And I could be confident that god would never show up to testify on his own behalf.

3. Why is there something rather than nothing?

The third of god’s suicidal arguments is not really an argument. It actually involves an interesting question that theologians hope has an assumed answer. That is not to say the answer that believers give is interesting; it isn’t. Religious people simply have to hope that believers will assume that the uninteresting answer is true.

We will now examine the biggest question of them all: Why is there something rather than nothing? Personally, I don’t know why people assume there ever was nothing. What if the natural state of the universe is to be here? I don’t know why people who live in a world of something should assume that there was at one point nothing.

Here’s the problem with this question: Religious people don’t believe there was ever really nothing, do they? According to them, god was hanging around, just waiting to create a universe so that he could make humans and play his little faith-or-hell game with us. This, then, is the problem. You cannot ask the question of why is there something rather than nothing if you don’t assert that there actually was nothing. Instead, religious believers assert that rather than nothing, there was an Ultimate Something. This argument is the most persuasive when it is being used against the notion of a god. Why is there a god rather nothing? Again, this argument is suicidal for the god idea.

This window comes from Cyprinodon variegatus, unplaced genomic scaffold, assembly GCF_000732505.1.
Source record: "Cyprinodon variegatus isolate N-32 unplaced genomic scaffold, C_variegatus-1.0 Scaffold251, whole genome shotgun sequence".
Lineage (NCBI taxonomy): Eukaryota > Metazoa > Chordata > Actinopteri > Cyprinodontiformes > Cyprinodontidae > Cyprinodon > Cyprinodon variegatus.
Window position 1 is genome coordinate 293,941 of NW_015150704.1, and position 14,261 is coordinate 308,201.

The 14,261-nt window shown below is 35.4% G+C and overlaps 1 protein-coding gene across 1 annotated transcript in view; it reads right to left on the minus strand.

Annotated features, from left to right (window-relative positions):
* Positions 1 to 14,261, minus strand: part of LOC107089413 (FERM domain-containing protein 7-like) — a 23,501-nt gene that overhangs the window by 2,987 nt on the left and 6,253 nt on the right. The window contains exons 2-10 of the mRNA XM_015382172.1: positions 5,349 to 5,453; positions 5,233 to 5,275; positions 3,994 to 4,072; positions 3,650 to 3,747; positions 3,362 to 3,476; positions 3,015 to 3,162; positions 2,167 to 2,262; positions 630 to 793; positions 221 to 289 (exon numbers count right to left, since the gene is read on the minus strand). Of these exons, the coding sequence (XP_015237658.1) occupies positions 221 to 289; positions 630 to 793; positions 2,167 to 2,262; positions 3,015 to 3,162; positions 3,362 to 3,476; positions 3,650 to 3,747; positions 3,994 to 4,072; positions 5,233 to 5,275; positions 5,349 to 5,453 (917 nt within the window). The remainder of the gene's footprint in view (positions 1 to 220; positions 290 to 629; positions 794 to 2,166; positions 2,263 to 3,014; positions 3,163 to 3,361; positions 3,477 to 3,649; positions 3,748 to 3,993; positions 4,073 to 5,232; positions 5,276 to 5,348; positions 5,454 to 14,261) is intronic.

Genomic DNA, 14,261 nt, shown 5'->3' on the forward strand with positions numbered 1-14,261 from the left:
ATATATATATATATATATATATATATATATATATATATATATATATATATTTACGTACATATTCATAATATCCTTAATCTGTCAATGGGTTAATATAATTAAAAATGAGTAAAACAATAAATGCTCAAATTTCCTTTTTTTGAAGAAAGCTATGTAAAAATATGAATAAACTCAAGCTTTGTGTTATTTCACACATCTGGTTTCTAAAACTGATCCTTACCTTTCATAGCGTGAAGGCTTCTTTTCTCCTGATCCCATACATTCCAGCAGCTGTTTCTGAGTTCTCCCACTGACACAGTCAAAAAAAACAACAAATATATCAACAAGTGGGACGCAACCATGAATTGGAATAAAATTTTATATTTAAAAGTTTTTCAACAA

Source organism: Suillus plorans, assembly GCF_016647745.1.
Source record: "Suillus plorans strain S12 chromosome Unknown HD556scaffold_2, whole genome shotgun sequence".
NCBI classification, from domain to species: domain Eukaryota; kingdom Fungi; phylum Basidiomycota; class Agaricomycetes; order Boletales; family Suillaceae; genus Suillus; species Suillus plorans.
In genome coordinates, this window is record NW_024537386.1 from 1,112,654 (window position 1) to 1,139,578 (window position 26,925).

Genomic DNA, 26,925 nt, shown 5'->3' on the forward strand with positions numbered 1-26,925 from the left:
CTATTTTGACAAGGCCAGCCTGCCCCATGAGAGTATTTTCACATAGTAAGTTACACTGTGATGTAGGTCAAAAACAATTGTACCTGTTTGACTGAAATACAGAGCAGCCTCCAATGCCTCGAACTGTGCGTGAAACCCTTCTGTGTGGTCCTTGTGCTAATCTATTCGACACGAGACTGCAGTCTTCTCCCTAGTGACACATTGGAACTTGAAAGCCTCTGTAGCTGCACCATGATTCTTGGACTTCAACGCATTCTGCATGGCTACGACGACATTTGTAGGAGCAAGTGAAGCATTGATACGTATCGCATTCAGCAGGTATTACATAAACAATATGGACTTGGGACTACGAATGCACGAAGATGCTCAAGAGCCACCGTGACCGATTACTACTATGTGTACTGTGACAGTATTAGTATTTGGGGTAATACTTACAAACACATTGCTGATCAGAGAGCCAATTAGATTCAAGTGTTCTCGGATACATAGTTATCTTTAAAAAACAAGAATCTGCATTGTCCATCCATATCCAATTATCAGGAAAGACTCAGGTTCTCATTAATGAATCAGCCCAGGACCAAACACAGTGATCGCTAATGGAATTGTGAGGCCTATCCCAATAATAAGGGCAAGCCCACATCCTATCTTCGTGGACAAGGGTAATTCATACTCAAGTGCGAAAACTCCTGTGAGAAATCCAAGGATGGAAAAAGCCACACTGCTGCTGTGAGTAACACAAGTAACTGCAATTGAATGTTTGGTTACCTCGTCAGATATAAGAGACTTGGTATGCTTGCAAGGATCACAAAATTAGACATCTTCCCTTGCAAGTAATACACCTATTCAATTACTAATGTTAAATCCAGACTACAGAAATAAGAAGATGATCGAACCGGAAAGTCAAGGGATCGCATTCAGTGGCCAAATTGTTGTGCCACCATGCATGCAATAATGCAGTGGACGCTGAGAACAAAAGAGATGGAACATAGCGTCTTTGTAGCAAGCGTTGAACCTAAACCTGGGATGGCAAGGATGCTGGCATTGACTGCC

It is here that we can also address the point I raised earlier about the universe not needing a “first cause” or “prime mover.” Stephen Hawking (the really smart guy in a wheelchair who is often depicted in “The Simpsons”) addressed the issue of the universe’s creation from nothing to something and stated this in his best-selling Brief History of Time:

[T]he quantum theory of gravity has opened up a new possibility, in which there would be no boundary to space-time and so there would be no need to specify the behavior of the boundary . . . The universe would be completely self-contained and not affected by anything outside itself. It would be neither created nor destroyed. It would just BE. (p. 141)